by clicking the arrows at the side of the page, or by using the toolbar.
by clicking anywhere on the page.
by dragging the page around when zoomed in.
by clicking anywhere on the page when zoomed in.
web sites or send emails by clicking on hyperlinks.
Email this page to a friend
Search this issue
Index - jump to page or section
Archive - view past issues
GRC Professional : GRC Summer 2013
26 GRC Professional • Summer 2013 COMMENT Action and consequence: the key to effective governance, risk and compliance WHETHER WE LIKE IT OR NOT, AS the saying goes, we live in interesting times. The original adage, often referred to as the Chinese curse, is supposed to be the first of three curses of increasing severity. The second curse is: "May you come to the attention of those in authority". While there is no proof that either of these two curses is even Chinese in origin, they perfectly fit the bill for the financial services industry in 2013. In recent months, we have heard media commentators calling for an overhaul of governance, risk and compliance (GRC) frameworks and practices in the wake of the Libor-rigging a nd HSBC money laundering and terrorism financing scandals. These are calls for overhaul of a regime that never had a hope of working from the beginning. The first question to ask ourselves at this time is why a GRC framework was ever required in the first place. The second question is why anyone thinks that GRC could function as the frontline to prevent illegality within financial institutions. The answers to these questions define whether it is an overhaul or a rethink. GRC as a framework arose within financial institutions because in the past some of the people who worked in these businesses held the laws and regulations that applied to their activities in contempt. There are many definitions of the purpose of corporate gover nance within the world of GRC At the nub of corporate governance and GRC seems to be the human propensity for 'doing bad'. and the one that seems to be best on point relates to the moral and natural purpose of corporate governance. This consists of assuring, on behalf of those affected, a worthy pattern of good while avoiding an undesirable pattern of bad. The ideal outcome would assure a perfect pattern of good with no bad. It seems a natural law that, when the laws and regulations interfere with the main game of profit making and taking, the laws and regulations seem to get left behind. They are unplaced in the race, they rarely 'medal'. At the nub of corporate governance and GRC seems to be the human propensity for 'doing bad'. This is pa rticularly true when the profits available are generous, and no penalties or consequences seem to flow from taking them in priority to other obligations such as compliance with laws and regulations. There seems to be contempt within some institutions over their obligations to comply with laws and regulations. Does this contempt arise from a m a ssive disconnection between the potential rewards and risks of penalties for misconduct in the financial services sector? It seems a law of the financial world that when the laws and regulations interfere with the main game of profit making and taking, the latter often prevails. This propen sity in the fina ncial sector for 'doing bad' is without contention. There have been many examples in the past decade alone -- most recently, BY JOY GEARY Anti-money laundering expert Joy Geary puts the blowtorch on GRC frameworks in financial institutions and asks whether they need an overhaul or a rethink.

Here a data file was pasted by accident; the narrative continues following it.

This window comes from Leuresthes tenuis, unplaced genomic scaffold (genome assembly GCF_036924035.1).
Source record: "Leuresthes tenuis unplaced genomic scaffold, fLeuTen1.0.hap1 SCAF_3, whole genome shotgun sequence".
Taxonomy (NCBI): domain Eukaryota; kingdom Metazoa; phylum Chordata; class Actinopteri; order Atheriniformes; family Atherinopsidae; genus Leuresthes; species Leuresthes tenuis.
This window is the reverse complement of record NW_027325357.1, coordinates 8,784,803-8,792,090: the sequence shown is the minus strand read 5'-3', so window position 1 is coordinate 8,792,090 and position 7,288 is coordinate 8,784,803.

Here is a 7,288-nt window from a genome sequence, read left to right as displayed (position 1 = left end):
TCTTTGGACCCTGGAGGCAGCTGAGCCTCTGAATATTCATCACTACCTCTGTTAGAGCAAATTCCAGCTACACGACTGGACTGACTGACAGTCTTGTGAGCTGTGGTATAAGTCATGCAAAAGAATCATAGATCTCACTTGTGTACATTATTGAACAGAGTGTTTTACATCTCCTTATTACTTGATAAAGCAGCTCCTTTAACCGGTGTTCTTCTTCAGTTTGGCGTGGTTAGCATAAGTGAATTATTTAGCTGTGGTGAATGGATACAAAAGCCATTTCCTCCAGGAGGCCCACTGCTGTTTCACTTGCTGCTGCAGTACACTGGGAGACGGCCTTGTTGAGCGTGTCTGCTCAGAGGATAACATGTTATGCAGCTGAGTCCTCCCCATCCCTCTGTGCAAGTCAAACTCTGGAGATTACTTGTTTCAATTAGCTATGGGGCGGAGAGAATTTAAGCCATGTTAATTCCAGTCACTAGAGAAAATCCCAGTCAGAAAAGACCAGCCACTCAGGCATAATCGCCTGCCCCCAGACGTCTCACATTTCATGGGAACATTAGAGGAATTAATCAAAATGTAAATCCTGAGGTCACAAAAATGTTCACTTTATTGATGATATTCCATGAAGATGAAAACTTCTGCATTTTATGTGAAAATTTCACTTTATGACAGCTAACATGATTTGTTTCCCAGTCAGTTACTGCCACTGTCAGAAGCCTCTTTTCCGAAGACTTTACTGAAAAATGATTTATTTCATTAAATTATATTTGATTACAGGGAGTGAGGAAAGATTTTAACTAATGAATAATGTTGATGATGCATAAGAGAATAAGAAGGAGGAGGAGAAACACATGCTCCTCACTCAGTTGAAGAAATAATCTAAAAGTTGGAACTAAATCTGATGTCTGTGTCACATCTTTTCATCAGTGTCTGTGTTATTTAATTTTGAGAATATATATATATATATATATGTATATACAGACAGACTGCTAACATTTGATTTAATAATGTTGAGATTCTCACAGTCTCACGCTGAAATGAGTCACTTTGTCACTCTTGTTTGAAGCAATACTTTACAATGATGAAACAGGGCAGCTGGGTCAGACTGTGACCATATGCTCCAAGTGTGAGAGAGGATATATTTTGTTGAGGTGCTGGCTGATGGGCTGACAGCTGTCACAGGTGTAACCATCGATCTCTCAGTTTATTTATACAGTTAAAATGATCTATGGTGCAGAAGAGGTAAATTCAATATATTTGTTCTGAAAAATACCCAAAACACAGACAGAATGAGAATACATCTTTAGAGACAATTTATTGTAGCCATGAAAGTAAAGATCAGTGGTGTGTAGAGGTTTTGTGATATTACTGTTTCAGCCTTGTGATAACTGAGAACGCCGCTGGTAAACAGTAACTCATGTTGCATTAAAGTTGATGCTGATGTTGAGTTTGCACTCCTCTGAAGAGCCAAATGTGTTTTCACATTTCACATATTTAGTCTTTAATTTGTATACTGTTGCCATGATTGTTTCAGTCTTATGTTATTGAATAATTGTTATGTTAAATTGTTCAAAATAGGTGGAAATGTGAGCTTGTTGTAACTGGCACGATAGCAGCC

GRC Spring 2012
GRC Autumn 2013